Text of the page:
The Dasgupta Review
A fundamental change in how we think about and approach economics is needed if we are to reverse biodiversity loss and protect and enhance our prosperity. That’s one of the key messages from the Dasgupta Review on the Economics of Biodiversity which was published by the UK government on 2 February 2021.
WWF welcomes the publication of this independent review led by Professor Sir Partha Dasgupta, which was commissioned by the UK’s Ministry of Finance in 2019. Commenting on the review, WWF-UK’s Chief Executive Tanya Steele said:
“The findings of the review are clear: nature underpins our economies and our prosperity. Our failure to recognise this fundamental truth, and take steps to reverse nature loss, is costing us dear. To safeguard our future, we must transform our economies and finance systems, so they are geared towards restoring the natural world on which we all depend.’’
Transforming economic systems
The review highlights that our unsustainable engagement with nature is endangering the prosperity of current and future generations. We are collectively failing to manage our most precious asset: nature. Urgent action is needed to reverse global nature loss and accelerate efforts to transition to a sustainable economic model in the wake of COVID-19.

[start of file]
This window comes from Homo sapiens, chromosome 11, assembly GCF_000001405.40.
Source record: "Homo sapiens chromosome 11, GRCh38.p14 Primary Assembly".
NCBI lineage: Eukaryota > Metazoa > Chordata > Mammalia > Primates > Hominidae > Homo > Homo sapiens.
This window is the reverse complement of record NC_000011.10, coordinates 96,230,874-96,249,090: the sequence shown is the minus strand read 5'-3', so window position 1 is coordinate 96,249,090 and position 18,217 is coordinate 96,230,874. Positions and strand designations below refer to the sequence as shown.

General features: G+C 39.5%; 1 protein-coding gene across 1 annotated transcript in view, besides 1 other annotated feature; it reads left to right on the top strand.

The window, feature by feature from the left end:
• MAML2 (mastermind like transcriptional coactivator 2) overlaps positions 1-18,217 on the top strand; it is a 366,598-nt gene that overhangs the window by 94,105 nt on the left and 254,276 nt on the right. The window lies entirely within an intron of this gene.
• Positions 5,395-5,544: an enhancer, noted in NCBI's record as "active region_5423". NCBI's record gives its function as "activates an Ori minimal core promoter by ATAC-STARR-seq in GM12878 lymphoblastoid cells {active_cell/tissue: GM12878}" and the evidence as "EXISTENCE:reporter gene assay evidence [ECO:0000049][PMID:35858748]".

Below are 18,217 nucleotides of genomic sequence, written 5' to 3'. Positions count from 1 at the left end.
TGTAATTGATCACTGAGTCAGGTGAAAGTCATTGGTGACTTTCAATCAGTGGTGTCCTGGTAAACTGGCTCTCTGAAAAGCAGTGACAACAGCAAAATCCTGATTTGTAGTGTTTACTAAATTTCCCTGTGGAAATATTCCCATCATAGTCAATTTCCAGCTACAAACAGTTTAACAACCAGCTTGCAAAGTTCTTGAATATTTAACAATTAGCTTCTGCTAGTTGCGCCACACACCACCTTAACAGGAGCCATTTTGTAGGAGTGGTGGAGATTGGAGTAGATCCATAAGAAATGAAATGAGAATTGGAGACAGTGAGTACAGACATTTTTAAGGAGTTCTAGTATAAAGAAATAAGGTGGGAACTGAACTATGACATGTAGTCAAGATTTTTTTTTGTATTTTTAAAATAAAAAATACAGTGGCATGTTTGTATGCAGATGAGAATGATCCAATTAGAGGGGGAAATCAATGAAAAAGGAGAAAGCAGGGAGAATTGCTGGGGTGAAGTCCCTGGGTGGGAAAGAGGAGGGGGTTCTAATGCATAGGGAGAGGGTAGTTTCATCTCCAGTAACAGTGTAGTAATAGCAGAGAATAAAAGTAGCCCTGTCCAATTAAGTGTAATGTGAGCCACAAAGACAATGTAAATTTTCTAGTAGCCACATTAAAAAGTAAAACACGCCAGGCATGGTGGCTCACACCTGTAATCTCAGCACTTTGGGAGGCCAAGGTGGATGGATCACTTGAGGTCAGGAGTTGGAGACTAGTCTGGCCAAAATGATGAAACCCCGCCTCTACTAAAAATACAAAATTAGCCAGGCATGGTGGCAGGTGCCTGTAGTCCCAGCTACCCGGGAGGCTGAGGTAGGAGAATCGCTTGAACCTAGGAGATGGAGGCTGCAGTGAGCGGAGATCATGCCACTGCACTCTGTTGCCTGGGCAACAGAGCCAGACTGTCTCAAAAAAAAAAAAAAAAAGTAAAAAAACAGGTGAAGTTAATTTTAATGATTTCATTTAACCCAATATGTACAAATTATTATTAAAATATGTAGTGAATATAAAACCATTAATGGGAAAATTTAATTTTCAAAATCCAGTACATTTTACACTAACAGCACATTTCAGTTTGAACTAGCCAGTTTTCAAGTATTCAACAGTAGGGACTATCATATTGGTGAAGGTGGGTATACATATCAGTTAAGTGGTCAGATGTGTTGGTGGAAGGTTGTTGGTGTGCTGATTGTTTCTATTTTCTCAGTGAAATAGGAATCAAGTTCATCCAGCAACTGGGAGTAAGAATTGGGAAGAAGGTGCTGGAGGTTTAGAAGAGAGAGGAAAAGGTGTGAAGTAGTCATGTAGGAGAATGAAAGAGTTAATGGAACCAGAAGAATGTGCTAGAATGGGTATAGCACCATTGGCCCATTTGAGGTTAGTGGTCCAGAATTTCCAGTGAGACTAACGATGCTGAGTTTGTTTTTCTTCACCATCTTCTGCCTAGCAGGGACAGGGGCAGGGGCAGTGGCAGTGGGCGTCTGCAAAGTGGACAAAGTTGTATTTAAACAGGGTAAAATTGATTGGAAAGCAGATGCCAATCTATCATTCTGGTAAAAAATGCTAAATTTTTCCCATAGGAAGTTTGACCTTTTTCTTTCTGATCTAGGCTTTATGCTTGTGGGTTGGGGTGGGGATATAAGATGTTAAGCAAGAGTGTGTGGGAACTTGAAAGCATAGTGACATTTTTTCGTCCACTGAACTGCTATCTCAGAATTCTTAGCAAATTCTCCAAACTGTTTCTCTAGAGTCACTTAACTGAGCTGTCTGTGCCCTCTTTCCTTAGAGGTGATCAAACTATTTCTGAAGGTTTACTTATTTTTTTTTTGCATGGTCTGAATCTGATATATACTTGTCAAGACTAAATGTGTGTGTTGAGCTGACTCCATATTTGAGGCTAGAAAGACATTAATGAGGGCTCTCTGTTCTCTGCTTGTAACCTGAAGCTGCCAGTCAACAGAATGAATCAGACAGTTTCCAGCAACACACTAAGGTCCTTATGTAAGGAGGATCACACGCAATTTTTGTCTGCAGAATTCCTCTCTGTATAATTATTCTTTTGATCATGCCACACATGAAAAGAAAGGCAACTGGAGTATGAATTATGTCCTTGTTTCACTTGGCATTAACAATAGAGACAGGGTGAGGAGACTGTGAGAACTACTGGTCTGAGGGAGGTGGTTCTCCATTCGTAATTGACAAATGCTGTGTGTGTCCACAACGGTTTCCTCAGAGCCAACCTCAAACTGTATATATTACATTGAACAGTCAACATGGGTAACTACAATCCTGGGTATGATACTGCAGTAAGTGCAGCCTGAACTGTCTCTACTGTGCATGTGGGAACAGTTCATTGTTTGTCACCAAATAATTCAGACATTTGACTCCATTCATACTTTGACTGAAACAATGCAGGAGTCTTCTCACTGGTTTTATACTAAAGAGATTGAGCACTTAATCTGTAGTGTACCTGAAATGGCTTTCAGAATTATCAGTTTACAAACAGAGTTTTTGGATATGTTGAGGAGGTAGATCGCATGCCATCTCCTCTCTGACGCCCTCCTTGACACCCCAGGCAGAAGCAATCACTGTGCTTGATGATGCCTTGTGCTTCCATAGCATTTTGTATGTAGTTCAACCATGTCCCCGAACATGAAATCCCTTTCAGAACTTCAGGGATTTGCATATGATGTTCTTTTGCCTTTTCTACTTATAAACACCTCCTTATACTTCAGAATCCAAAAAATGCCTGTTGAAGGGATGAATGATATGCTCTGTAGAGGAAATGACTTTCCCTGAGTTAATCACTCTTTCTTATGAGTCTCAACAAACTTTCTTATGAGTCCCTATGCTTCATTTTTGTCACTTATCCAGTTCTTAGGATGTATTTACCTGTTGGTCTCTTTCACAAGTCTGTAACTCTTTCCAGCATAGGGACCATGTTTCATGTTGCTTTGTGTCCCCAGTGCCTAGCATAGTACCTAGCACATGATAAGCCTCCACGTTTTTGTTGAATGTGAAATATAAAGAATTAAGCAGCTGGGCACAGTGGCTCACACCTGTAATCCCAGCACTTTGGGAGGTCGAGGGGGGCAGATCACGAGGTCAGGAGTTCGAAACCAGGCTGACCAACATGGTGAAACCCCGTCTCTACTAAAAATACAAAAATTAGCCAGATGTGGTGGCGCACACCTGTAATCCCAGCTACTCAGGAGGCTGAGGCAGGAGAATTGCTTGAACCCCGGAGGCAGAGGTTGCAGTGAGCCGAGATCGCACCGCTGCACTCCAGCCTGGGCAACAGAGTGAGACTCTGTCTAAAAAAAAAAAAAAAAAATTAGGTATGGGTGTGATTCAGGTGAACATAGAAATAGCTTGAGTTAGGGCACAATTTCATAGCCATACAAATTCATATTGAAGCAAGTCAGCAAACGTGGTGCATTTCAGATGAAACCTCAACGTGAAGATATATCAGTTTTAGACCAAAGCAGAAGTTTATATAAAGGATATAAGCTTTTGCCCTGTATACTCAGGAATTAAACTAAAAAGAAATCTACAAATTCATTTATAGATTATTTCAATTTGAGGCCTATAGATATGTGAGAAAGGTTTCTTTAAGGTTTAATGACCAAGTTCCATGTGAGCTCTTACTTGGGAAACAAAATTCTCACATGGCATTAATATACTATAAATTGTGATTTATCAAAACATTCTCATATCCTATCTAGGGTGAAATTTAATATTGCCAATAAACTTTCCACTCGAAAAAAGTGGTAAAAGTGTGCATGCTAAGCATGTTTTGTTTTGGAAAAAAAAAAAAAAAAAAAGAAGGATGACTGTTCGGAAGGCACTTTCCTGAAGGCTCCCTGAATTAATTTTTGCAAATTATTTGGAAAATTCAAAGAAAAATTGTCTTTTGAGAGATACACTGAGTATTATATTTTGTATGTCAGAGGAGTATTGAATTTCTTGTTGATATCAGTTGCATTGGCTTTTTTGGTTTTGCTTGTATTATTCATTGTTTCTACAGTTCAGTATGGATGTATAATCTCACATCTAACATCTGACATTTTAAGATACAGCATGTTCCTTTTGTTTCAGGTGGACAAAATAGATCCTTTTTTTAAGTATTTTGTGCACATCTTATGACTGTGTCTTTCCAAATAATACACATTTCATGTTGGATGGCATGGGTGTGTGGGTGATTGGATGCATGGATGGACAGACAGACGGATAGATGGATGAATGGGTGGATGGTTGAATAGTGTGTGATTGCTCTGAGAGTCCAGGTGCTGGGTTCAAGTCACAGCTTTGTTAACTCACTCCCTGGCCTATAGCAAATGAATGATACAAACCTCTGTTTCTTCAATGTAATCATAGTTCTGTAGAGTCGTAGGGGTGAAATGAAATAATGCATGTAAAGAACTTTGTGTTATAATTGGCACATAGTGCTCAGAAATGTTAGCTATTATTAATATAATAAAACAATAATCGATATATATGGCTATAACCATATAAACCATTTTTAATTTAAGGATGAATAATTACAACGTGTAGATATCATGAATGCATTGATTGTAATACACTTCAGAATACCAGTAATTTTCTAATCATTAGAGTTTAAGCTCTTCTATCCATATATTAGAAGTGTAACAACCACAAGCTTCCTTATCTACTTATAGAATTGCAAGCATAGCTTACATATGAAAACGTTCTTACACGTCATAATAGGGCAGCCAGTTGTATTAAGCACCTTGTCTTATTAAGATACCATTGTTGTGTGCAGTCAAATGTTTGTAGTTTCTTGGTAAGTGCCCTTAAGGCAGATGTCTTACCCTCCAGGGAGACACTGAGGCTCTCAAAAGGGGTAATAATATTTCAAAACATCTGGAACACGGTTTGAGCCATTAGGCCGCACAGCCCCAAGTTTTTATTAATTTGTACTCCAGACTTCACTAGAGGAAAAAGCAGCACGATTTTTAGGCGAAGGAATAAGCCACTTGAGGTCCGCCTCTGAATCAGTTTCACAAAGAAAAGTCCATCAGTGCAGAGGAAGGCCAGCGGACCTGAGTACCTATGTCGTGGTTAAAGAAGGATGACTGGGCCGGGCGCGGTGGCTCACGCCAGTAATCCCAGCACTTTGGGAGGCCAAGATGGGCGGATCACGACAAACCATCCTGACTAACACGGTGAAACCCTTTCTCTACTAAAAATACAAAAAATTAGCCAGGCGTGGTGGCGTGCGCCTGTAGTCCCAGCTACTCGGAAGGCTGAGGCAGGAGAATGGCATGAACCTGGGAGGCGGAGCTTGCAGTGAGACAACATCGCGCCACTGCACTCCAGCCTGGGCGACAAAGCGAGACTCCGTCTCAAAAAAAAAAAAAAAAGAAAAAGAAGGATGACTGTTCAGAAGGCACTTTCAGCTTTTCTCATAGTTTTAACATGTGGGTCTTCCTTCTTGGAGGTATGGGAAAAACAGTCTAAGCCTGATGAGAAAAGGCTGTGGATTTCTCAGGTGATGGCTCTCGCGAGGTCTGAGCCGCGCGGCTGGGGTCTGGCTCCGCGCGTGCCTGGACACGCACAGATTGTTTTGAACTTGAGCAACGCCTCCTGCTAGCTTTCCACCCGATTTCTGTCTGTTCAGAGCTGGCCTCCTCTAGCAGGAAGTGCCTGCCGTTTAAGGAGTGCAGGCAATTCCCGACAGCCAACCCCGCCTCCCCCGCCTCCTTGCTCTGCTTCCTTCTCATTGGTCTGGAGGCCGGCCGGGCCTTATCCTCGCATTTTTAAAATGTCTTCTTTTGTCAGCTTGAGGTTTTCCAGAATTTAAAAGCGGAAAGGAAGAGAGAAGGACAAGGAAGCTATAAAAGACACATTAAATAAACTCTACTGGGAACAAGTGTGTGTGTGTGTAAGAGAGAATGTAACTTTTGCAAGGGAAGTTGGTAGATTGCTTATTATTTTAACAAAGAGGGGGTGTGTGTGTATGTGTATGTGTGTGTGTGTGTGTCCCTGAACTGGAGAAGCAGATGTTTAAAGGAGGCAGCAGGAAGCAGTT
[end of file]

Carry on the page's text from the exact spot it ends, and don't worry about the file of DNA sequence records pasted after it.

Right now, our climate and nature goals need to become a core part of how decisions are made on all aspects of policy – and in particular economic and fiscal policy. The review calls for urgent and transformative change in how we think, act and measure economic success to protect and enhance our prosperity and the natural world.
We’re calling for an urgent change for our relationship with nature and for all sectors to move towards a nature-positive global economy.
Building a nature-positive economy
The review sets out how we should account for nature in economics and decision-making, including a series of ‘options for change’. WWF is urging the UK government to take the following urgent and transformative actions:
Announce the UK’s support for the establishment of a new Global Commission on Economy and Nature (GCEN) at the G7 summit in June 2021, to provide a mechanism to drive forward a coordinated global response to the review, and to champion it internationally.
Incorporate climate and nature goals into economic, fiscal and budgetary policy, by announcing the introduction of a new sustainability and resilience-oriented UK fiscal policy goal in the 2021 budget. Steps should also be taken to reduce the UK’s environmental impacts, by applying a ‘net zero test’ to the 2021 public spending package.
Align financial sector regulation with climate and nature goals. The UK must start by making it mandatory for financial institutions to publish a plan for how they will align investment/lending activities with the Paris Agreement goals (net zero), and by supporting the development of frameworks to encourage the private sector to incorporate nature-related issues/risks into decision-making.
Promote the greening of sovereign debt markets in a way that helps protect biodiversity and support a green and just recovery from the pandemic, including by championing nature-performance bonds at the G7 in June 2021 and supporting a facility to promote their implementation globally.